The seamless corner glass at the Bell Sports Complex in Brossard on Sunday morning. It will be changed once NHL rinks have the new product installed.
Word is that the installation of the Bell Centre’s new, flexible Plexiglass is being installed Sunday, and probably Monday, to be ready in time for Tuesday’s exhibition game against the Dallas Stars.
The new acrylic glass will feature more shock-absorption qualities than the seamless product in place since the Bell Centre opened in 1996. Fans sitting in the first few rows might notice a big difference – when players collide in the corners, the panes will bend back toward the crowd. Maybe a lot.
The glass won’t be scarred by pucks. By the sounds of things, there will be tear-off film strips that can be removed, much like they do with stock-car windshields and the visors on Formula One drivers.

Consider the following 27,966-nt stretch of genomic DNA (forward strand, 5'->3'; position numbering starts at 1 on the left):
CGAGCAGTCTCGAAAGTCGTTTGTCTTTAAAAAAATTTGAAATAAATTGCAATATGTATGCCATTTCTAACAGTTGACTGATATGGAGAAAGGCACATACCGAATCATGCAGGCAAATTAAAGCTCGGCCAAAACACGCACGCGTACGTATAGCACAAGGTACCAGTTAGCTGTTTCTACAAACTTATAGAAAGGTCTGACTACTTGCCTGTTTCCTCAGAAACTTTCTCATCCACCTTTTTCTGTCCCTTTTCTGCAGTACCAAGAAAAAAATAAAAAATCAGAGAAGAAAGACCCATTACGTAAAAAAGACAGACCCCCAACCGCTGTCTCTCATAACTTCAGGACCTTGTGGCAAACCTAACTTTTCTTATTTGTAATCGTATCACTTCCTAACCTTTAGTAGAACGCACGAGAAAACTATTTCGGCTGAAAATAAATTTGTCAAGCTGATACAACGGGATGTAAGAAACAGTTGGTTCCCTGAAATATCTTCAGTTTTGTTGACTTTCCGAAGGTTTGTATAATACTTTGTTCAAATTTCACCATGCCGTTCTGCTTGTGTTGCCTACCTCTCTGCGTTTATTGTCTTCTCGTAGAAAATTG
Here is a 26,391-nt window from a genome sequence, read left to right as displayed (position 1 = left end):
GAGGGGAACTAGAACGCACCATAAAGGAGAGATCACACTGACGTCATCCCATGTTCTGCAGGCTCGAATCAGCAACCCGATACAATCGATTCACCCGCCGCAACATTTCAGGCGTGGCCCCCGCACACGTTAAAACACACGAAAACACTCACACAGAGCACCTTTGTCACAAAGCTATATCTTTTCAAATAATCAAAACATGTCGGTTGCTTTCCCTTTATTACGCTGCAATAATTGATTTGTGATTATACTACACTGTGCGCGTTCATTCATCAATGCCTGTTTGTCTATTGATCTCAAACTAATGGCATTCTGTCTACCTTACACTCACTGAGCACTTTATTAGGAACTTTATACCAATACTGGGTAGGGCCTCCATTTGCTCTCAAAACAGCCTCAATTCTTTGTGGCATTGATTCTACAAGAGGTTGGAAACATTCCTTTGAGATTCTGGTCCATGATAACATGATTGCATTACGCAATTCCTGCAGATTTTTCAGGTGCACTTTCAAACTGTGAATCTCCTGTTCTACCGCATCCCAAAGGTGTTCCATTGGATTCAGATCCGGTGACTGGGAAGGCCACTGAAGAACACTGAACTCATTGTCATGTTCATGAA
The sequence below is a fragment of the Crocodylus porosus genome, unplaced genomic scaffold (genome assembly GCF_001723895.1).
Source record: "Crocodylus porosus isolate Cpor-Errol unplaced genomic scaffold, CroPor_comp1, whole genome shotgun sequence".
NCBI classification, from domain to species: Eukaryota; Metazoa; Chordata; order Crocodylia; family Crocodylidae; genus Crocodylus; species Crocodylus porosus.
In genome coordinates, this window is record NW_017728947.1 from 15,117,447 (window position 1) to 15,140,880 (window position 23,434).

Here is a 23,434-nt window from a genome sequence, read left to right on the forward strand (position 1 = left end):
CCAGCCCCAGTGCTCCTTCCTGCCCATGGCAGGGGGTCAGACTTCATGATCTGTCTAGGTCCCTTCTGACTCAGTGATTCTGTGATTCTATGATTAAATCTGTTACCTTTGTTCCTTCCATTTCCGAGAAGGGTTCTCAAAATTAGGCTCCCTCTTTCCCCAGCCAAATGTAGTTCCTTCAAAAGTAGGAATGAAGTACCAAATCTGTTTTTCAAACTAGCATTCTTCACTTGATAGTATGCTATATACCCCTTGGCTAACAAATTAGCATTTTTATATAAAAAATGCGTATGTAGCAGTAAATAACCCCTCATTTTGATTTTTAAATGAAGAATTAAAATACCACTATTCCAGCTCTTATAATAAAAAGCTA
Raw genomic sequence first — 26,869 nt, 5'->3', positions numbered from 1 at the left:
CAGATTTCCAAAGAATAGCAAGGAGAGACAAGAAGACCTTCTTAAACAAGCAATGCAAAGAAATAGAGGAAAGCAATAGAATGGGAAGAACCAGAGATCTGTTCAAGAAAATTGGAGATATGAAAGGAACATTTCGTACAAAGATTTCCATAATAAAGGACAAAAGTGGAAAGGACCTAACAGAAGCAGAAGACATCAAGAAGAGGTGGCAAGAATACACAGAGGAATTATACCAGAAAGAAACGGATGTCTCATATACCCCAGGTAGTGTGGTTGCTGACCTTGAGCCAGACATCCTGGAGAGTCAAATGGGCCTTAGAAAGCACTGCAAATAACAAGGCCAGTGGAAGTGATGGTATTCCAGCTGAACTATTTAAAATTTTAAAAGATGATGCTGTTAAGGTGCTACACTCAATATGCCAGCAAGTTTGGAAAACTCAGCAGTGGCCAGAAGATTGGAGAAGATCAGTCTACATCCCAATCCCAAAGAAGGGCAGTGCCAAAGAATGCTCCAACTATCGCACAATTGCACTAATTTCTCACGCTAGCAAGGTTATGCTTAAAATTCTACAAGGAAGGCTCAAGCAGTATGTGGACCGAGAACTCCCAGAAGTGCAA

The Canadiens’ Bell Sports Complex in Brossard was used as a test facility for the NHL last winter. The glass on the Habs’ practice rink will be replaced once all 30 NHL rinks have been outfitted with the league-standard Plexiglass.
Look, also, for a dramatically different look at the players’ benches at the Bell Centre. The stanchion that injured Habs’ forward Max Pacioretty last March when he was checked into it will be gone; apparently there will be no glass facing the ice between the teams, and a modified, smaller sheet of glass will separate the benches. The Canadiens’ backup goalie and the ice-level broadcaster will be sitting/standing ducks for flying pucks from here on in.
My story on Habs goalie Carey Price and his upcoming adjustment to the new glass, written at the team’s golf tournament last Wednesday, can be found here. Ignore reference to new boards; the ones currently at the Bell Centre, replaced two years ago, remain as is.